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Adipose derived-stem cells as source of endothelial cells for cardiac tissue engineering

Pamela Somers UGent, Francesca Colazzo, Ivan Carubelli, A Chester, Maria Cornelissen UGent, Hubert Thierens UGent and Guido Van Nooten UGent (2012) CARDIOLOGY. 121(2). p.138-138
abstract
Objectives: Tissue engineering approaches hold the promise to create non-thrombogenic biological substitutes for cardiovascular tissues and devices. The objective of this study was to investigate the endothelial differentiation potential of adipose-derived stem cells (ADSCs) and evaluate their phenotype after matrix interaction. Methods: ADSCs were isolated from human adipose tissue and differentiated into an endothelial phenotype by means of vascular endothelial growth factor (VEGF) and/or shear stress. Afterwards, endothelial cells were seeded onto collagen and acellular aortic valve matrices. Seeded matrices were exposed to 4 culture conditions: shear stress+VEGF; shear stress-VEGF; static+VEGF and static-VEGF. After 7 days, endothelial phenotype of the cells on the matrices was investigated. Results: Endothelial differentiation was obtained after 7 days culture. Approximately 70% of the cells was positive for vWF and CD31. Moreover, the expression of the myofibroblastic marker α-SMA was significantly decreased. The only culture condition which preserved endothelial phenotype of the cells on the matrices after 7 days was the application of shear stress in combination with VEGF addition (shear stress+VEGF). Conclusions: These results suggest that ADSCs can differentiate into endothelial cells by use of VEGF and shear stress. Moreover, endothelial phenotype is maintained when seeded onto scaffolds, solely in the presence of shear stress+VEGF.
Please use this url to cite or link to this publication:
author
organization
year
type
conference
publication status
published
subject
in
CARDIOLOGY
Cardiology
volume
121
issue
2
pages
138 - 138
conference name
Valves in the Heart of the Big Apple VII : Evaluation and management of valvular heart diseases
conference location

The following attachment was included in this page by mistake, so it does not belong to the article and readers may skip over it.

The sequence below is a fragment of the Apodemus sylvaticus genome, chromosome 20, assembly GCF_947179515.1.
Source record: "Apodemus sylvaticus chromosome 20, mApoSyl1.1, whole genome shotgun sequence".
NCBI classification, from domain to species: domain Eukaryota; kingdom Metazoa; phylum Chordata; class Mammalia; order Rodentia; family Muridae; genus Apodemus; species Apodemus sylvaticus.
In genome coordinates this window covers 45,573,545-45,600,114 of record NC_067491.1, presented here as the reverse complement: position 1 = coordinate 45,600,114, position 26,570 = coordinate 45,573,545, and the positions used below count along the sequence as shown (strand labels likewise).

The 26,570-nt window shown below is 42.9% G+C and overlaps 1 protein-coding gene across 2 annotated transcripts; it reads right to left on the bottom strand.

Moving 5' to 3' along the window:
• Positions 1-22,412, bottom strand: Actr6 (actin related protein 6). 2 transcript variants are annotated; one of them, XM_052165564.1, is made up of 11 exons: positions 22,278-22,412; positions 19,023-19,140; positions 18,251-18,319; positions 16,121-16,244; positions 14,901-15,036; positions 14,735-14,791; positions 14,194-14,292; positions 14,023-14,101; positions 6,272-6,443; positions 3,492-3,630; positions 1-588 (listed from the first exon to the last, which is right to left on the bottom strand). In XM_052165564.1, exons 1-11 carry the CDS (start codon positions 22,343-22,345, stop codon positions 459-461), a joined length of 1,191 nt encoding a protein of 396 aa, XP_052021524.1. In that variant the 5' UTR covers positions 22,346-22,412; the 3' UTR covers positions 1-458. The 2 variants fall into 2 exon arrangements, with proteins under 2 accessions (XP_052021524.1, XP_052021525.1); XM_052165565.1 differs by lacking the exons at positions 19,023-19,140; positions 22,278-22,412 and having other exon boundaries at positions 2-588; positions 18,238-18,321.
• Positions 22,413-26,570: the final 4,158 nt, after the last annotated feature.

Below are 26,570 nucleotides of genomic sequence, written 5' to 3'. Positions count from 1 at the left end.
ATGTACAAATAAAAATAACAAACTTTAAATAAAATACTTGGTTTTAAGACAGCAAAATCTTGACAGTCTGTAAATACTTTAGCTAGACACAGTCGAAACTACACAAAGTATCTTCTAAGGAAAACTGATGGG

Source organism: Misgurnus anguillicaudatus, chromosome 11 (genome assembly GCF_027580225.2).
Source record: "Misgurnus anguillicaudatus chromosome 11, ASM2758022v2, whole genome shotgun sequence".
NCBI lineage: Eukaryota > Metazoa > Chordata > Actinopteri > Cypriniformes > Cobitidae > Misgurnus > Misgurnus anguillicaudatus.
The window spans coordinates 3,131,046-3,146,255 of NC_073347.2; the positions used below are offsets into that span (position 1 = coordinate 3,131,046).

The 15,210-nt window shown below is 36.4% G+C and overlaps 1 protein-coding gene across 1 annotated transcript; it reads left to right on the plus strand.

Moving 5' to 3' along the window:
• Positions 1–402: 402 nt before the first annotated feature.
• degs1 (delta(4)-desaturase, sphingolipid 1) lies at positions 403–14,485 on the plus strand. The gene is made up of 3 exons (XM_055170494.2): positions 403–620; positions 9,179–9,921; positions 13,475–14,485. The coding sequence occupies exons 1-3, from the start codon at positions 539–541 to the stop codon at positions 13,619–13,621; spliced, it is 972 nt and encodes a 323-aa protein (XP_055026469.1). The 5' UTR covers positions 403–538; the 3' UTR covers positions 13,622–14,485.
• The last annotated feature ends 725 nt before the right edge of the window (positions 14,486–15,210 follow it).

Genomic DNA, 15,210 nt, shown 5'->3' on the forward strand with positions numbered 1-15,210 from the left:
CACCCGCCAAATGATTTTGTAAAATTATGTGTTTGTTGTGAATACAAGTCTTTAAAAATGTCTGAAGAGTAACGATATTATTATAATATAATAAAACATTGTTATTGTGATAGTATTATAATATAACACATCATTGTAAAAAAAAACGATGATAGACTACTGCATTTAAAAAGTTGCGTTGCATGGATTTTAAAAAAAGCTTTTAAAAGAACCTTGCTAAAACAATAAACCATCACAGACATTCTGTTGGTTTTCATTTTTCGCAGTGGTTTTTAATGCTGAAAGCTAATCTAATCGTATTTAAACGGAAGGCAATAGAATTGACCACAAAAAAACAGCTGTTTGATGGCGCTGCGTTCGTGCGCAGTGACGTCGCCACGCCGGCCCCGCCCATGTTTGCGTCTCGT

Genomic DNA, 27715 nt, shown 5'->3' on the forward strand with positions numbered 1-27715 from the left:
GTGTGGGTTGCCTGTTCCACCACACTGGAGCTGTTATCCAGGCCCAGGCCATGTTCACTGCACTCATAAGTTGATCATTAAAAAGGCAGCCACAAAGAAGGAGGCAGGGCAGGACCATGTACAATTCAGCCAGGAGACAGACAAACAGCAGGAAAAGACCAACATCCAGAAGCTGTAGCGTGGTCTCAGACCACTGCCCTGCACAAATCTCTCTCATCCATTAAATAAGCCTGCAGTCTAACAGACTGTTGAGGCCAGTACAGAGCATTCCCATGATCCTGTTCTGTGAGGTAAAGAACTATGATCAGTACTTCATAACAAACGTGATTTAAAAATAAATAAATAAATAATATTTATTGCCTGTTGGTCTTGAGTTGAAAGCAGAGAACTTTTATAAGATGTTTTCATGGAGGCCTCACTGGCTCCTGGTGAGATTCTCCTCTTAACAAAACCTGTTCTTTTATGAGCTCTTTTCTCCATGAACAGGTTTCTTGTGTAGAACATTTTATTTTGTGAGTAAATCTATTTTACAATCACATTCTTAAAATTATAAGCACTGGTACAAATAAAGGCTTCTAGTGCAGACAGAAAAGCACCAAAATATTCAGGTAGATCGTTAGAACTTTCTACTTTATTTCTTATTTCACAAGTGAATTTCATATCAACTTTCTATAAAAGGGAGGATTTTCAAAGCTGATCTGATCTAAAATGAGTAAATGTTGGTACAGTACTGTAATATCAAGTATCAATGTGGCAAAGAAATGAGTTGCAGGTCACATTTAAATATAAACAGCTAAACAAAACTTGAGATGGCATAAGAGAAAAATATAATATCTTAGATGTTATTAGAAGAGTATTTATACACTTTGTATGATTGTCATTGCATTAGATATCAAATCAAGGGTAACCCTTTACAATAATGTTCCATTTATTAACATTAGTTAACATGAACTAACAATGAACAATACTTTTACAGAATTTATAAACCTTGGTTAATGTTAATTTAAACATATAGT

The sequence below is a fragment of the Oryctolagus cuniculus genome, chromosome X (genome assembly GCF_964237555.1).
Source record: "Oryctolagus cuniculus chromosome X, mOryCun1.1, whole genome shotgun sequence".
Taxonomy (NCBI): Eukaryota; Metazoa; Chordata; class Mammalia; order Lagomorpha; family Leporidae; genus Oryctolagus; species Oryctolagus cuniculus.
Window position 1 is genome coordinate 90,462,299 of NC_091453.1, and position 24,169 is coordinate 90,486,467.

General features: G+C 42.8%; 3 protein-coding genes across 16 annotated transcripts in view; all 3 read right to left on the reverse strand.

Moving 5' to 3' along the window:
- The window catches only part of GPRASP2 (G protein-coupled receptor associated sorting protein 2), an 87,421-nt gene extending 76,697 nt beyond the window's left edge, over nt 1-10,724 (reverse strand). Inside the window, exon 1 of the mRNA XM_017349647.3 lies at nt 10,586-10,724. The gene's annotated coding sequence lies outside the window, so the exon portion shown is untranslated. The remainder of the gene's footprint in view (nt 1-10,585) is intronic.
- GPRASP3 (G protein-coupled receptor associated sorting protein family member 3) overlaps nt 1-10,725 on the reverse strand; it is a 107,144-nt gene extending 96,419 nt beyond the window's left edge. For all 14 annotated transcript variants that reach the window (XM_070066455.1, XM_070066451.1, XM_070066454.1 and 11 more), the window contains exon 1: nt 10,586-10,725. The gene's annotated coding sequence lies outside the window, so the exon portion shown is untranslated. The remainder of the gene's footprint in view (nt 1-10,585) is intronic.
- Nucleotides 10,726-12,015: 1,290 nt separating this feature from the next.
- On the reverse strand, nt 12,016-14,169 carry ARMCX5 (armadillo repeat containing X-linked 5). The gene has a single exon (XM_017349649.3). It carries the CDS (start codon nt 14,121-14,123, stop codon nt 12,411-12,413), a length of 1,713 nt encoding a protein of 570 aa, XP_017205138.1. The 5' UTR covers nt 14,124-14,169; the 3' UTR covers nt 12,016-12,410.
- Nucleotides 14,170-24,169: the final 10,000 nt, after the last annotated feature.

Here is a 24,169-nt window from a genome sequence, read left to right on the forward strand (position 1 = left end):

New York, NY, USA
conference start
2012-04-12
conference end
2012-04-14
Web of Science type
Meeting Abstract
Web of Science id
000302133800109
JCR category
CARDIAC & CARDIOVASCULAR SYSTEMS
JCR impact factor
1.519 (2012)
JCR rank
70/120 (2012)
JCR quartile
3 (2012)
ISSN
0008-6312
language
English
UGent publication?
yes
classification
C3
id
2128282
handle
http://hdl.handle.net/1854/LU-2128282
date created
2012-06-01 10:29:44
date last changed
2012-06-15 14:44:13
@inproceedings{2128282,
  abstract     = {Objectives: Tissue engineering approaches hold the promise to create non-thrombogenic biological substitutes for cardiovascular tissues and devices. The objective of this study was to investigate the endothelial differentiation potential of adipose-derived stem cells (ADSCs) and evaluate their phenotype after matrix interaction.
Methods: ADSCs were isolated from human adipose tissue and differentiated into an endothelial phenotype by means of vascular endothelial growth factor (VEGF) and/or shear stress. Afterwards, endothelial cells were seeded onto collagen and acellular aortic valve matrices. Seeded matrices were exposed to 4 culture conditions: shear stress+VEGF; shear stress-VEGF; static+VEGF and static-VEGF.  After 7 days, endothelial phenotype of the cells on the matrices was investigated.
Results: Endothelial differentiation was obtained after 7 days culture. Approximately 70\% of the cells was positive for vWF and CD31. Moreover, the expression of the myofibroblastic marker \ensuremath{\alpha}-SMA was significantly decreased. The only culture condition which preserved endothelial phenotype of the cells on the matrices after 7 days was the application of shear stress in combination with VEGF addition (shear stress+VEGF).
Conclusions: These results suggest that ADSCs can differentiate into endothelial cells by use of  VEGF and shear stress. Moreover, endothelial phenotype is maintained when seeded onto scaffolds, solely in the presence of shear stress+VEGF.},
  author       = {Somers, Pamela and Colazzo, Francesca and Carubelli, Ivan  and Chester, A and Cornelissen, Maria and Thierens, Hubert and Van Nooten, Guido},
  booktitle    = {CARDIOLOGY},
  issn         = {0008-6312},
  language     = {eng},
  location     = {New York, NY, USA},
  number       = {2},
  pages        = {138--138},
  title        = {Adipose derived-stem cells as source of endothelial cells for cardiac tissue engineering},
  volume       = {121},
  year         = {2012},
}

Chicago
Somers, Pamela, Francesca Colazzo, Ivan Carubelli, A Chester, Maria Cornelissen, Hubert Thierens, and Guido Van Nooten. 2012. “Adipose Derived-stem Cells as Source of Endothelial Cells for Cardiac Tissue Engineering.” In Cardiology, 121:138–138.
APA
Somers, P., Colazzo, F., Carubelli, I., Chester, A., Cornelissen, M., Thierens, H., & Van Nooten, G. (2012). Adipose derived-stem cells as source of endothelial cells for cardiac tissue engineering. CARDIOLOGY (Vol. 121, pp. 138–138). Presented at the Valves in the Heart of the Big Apple VII : Evaluation and management of valvular heart diseases.
Vancouver
1.
Somers P, Colazzo F, Carubelli I, Chester A, Cornelissen M, Thierens H, et al. Adipose derived-stem cells as source of endothelial cells for cardiac tissue engineering. CARDIOLOGY. 2012. p. 138–138.
MLA
Somers, Pamela, Francesca Colazzo, Ivan Carubelli, et al. “Adipose Derived-stem Cells as Source of Endothelial Cells for Cardiac Tissue Engineering.” Cardiology. Vol. 121. 2012. 138–138. Print.